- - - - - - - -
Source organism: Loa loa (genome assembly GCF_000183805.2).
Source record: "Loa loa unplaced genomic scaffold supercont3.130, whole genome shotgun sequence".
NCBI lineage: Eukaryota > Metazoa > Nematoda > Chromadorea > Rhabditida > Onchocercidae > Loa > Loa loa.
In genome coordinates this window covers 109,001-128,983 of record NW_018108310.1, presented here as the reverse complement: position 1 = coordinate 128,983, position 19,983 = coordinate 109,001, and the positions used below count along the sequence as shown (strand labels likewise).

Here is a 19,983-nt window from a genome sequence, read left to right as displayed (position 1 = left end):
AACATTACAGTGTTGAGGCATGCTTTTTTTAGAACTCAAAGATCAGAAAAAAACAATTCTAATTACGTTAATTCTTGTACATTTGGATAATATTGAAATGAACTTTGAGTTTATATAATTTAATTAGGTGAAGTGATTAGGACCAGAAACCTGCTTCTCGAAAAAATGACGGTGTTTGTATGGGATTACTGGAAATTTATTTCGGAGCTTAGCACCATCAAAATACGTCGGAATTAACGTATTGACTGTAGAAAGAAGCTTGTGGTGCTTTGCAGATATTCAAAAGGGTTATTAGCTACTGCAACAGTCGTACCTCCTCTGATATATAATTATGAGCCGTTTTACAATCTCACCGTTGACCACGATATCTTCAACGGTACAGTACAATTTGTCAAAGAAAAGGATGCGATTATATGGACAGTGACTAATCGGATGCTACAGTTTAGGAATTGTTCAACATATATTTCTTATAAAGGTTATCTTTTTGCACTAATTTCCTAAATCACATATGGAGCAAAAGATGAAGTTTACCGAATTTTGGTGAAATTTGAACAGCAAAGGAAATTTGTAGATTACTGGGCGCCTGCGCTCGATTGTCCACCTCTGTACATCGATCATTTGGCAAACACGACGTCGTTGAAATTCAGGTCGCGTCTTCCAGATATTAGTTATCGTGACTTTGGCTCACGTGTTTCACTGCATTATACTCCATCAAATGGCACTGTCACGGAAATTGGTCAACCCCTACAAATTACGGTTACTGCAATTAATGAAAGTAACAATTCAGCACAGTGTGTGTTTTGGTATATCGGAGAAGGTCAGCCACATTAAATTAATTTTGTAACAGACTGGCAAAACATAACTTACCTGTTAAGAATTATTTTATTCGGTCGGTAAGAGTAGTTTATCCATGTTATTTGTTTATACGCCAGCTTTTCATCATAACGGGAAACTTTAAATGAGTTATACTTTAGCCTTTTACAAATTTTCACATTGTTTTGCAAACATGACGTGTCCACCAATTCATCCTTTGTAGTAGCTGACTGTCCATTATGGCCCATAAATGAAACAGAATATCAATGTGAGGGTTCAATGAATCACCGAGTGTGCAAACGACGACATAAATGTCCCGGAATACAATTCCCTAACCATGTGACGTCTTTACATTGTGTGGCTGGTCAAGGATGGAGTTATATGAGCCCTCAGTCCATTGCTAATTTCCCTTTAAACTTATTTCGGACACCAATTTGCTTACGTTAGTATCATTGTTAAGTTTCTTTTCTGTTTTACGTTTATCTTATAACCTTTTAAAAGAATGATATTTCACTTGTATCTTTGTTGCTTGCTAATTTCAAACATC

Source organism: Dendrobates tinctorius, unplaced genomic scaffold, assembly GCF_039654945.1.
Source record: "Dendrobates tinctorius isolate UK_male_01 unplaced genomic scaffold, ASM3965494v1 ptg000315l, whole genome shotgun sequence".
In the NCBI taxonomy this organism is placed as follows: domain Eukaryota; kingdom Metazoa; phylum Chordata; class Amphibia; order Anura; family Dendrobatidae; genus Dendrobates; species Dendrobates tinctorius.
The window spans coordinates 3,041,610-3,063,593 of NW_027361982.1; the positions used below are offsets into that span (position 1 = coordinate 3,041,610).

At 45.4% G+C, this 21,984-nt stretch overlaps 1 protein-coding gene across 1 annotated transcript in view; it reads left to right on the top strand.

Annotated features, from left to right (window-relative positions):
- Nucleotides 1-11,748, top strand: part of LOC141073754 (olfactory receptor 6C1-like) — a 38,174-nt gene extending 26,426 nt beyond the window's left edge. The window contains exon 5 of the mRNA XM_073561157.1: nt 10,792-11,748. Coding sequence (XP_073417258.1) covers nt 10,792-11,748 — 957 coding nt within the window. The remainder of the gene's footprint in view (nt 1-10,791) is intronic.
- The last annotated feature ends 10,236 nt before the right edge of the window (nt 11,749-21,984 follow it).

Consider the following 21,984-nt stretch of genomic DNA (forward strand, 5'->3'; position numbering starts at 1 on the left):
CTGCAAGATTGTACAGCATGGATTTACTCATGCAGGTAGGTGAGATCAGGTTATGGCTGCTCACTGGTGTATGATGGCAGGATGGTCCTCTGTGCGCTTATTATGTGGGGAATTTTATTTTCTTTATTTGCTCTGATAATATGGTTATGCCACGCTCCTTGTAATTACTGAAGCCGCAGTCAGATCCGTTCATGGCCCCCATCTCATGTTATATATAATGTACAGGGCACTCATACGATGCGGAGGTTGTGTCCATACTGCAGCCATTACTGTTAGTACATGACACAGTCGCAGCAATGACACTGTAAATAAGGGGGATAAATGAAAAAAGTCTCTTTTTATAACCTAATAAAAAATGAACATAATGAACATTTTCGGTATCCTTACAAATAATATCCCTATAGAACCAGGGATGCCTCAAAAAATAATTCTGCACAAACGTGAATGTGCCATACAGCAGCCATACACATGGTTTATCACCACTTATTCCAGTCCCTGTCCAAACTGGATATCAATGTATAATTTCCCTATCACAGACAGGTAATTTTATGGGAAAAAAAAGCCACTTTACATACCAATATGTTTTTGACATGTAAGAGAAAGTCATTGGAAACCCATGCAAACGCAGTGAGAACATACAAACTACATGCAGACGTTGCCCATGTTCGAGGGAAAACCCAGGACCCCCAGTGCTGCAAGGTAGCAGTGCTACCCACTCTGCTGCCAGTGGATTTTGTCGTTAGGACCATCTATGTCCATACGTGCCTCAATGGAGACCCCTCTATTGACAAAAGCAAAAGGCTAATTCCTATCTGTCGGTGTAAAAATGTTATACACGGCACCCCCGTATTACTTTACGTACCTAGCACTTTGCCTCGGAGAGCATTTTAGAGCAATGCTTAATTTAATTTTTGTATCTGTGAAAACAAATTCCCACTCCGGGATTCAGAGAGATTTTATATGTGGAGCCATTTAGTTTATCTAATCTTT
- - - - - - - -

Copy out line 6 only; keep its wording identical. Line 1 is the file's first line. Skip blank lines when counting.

AACATTACAGTGTTGAGGCATGCTTTTTTTAGAACTCAAAGATCAGAAAAAAACAATTCTAATTACGTTAATTCTTGTACATTTGGATAATATTGAAATGAACTTTGAGTTTATATAATTTAATTAGGTGAAGTGATTAGGACCAGAAACCTGCTTCTCGAAAAAATGACGGTGTTTGTATGGGATTACTGGAAATTTATTTCGGAGCTTAGCACCATCAAAATACGTCGGAATTAACGTATTGACTGTAGAAAGAAGCTTGTGGTGCTTTGCAGATATTCAAAAGGGTTATTAGCTACTGCAACAGTCGTACCTCCTCTGATATATAATTATGAGCCGTTTTACAATCTCACCGTTGACCACGATATCTTCAACGGTACAGTACAATTTGTCAAAGAAAAGGATGCGATTATATGGACAGTGACTAATCGGATGCTACAGTTTAGGAATTGTTCAACATATATTTCTTATAAAGGTTATCTTTTTGCACTAATTTCCTAAATCACATATGGAGCAAAAGATGAAGTTTACCGAATTTTGGTGAAATTTGAACAGCAAAGGAAATTTGTAGATTACTGGGCGCCTGCGCTCGATTGTCCACCTCTGTACATCGATCATTTGGCAAACACGACGTCGTTGAAATTCAGGTCGCGTCTTCCAGATATTAGTTATCGTGACTTTGGCTCACGTGTTTCACTGCATTATACTCCATCAAATGGCACTGTCACGGAAATTGGTCAACCCCTACAAATTACGGTTACTGCAATTAATGAAAGTAACAATTCAGCACAGTGTGTGTTTTGGTATATCGGAGAAGGTCAGCCACATTAAATTAATTTTGTAACAGACTGGCAAAACATAACTTACCTGTTAAGAATTATTTTATTCGGTCGGTAAGAGTAGTTTATCCATGTTATTTGTTTATACGCCAGCTTTTCATCATAACGGGAAACTTTAAATGAGTTATACTTTAGCCTTTTACAAATTTTCACATTGTTTTGCAAACATGACGTGTCCACCAATTCATCCTTTGTAGTAGCTGACTGTCCATTATGGCCCATAAATGAAACAGAATATCAATGTGAGGGTTCAATGAATCACCGAGTGTGCAAACGACGACATAAATGTCCCGGAATACAATTCCCTAACCATGTGACGTCTTTACATTGTGTGGCTGGTCAAGGATGGAGTTATATGAGCCCTCAGTCCATTGCTAATTTCCCTTTAAACTTATTTCGGACACCAATTTGCTTACGTTAGTATCATTGTTAAGTTTCTTTTCTGTTTTACGTTTATCTTATAACCTTTTAAAAGAATGATATTTCACTTGTATCTTTGTTGCTTGCTAATTTCAAACATC